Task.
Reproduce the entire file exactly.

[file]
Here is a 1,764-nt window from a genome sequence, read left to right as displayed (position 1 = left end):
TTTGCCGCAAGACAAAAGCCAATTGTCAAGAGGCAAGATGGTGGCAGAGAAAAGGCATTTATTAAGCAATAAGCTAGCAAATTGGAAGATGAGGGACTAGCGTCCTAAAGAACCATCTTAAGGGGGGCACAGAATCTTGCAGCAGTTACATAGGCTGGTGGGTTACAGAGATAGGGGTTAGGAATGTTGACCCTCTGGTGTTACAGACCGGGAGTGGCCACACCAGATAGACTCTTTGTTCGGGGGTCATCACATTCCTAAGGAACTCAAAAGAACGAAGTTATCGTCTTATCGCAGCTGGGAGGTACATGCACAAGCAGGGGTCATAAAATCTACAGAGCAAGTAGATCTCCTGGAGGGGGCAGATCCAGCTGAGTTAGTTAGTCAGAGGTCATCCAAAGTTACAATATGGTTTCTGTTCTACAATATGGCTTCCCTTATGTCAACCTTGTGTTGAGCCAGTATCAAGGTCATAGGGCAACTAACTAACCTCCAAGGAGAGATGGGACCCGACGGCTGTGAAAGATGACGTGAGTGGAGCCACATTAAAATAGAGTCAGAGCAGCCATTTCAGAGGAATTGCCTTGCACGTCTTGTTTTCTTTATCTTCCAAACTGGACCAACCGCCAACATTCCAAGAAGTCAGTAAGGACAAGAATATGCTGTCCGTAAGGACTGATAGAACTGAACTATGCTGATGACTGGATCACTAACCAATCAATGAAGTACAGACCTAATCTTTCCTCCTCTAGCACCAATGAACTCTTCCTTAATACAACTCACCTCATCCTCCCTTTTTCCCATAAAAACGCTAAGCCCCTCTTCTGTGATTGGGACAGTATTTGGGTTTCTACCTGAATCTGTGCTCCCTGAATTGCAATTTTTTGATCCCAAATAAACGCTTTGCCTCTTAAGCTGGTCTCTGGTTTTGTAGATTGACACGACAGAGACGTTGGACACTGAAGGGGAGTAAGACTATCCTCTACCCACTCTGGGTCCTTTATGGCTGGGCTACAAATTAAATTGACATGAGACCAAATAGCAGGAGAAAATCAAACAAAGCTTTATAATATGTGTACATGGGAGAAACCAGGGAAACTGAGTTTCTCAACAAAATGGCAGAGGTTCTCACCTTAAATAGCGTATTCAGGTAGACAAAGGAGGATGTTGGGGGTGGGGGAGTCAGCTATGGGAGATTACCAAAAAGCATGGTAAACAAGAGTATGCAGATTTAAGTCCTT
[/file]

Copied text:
Here is a 1,764-nt window from a genome sequence, read left to right as displayed (position 1 = left end):
TTTGCCGCAAGACAAAAGCCAATTGTCAAGAGGCAAGATGGTGGCAGAGAAAAGGCATTTATTAAGCAATAAGCTAGCAAATTGGAAGATGAGGGACTAGCGTCCTAAAGAACCATCTTAAGGGGGGCACAGAATCTTGCAGCAGTTACATAGGCTGGTGGGTTACAGAGATAGGGGTTAGGAATGTTGACCCTCTGGTGTTACAGACCGGGAGTGGCCACACCAGATAGACTCTTTGTTCGGGGGTCATCACATTCCTAAGGAACTCAAAAGAACGAAGTTATCGTCTTATCGCAGCTGGGAGGTACATGCACAAGCAGGGGTCATAAAATCTACAGAGCAAGTAGATCTCCTGGAGGGGGCAGATCCAGCTGAGTTAGTTAGTCAGAGGTCATCCAAAGTTACAATATGGTTTCTGTTCTACAATATGGCTTCCCTTATGTCAACCTTGTGTTGAGCCAGTATCAAGGTCATAGGGCAACTAACTAACCTCCAAGGAGAGATGGGACCCGACGGCTGTGAAAGATGACGTGAGTGGAGCCACATTAAAATAGAGTCAGAGCAGCCATTTCAGAGGAATTGCCTTGCACGTCTTGTTTTCTTTATCTTCCAAACTGGACCAACCGCCAACATTCCAAGAAGTCAGTAAGGACAAGAATATGCTGTCCGTAAGGACTGATAGAACTGAACTATGCTGATGACTGGATCACTAACCAATCAATGAAGTACAGACCTAATCTTTCCTCCTCTAGCACCAATGAACTCTTCCTTAATACAACTCACCTCATCCTCCCTTTTTCCCATAAAAACGCTAAGCCCCTCTTCTGTGATTGGGACAGTATTTGGGTTTCTACCTGAATCTGTGCTCCCTGAATTGCAATTTTTTGATCCCAAATAAACGCTTTGCCTCTTAAGCTGGTCTCTGGTTTTGTAGATTGACACGACAGAGACGTTGGACACTGAAGGGGAGTAAGACTATCCTCTACCCACTCTGGGTCCTTTATGGCTGGGCTACAAATTAAATTGACATGAGACCAAATAGCAGGAGAAAATCAAACAAAGCTTTATAATATGTGTACATGGGAGAAACCAGGGAAACTGAGTTTCTCAACAAAATGGCAGAGGTTCTCACCTTAAATAGCGTATTCAGGTAGACAAAGGAGGATGTTGGGGGTGGGGGAGTCAGCTATGGGAGATTACCAAAAAGCATGGTAAACAAGAGTATGCAGATTTAAGTCCTT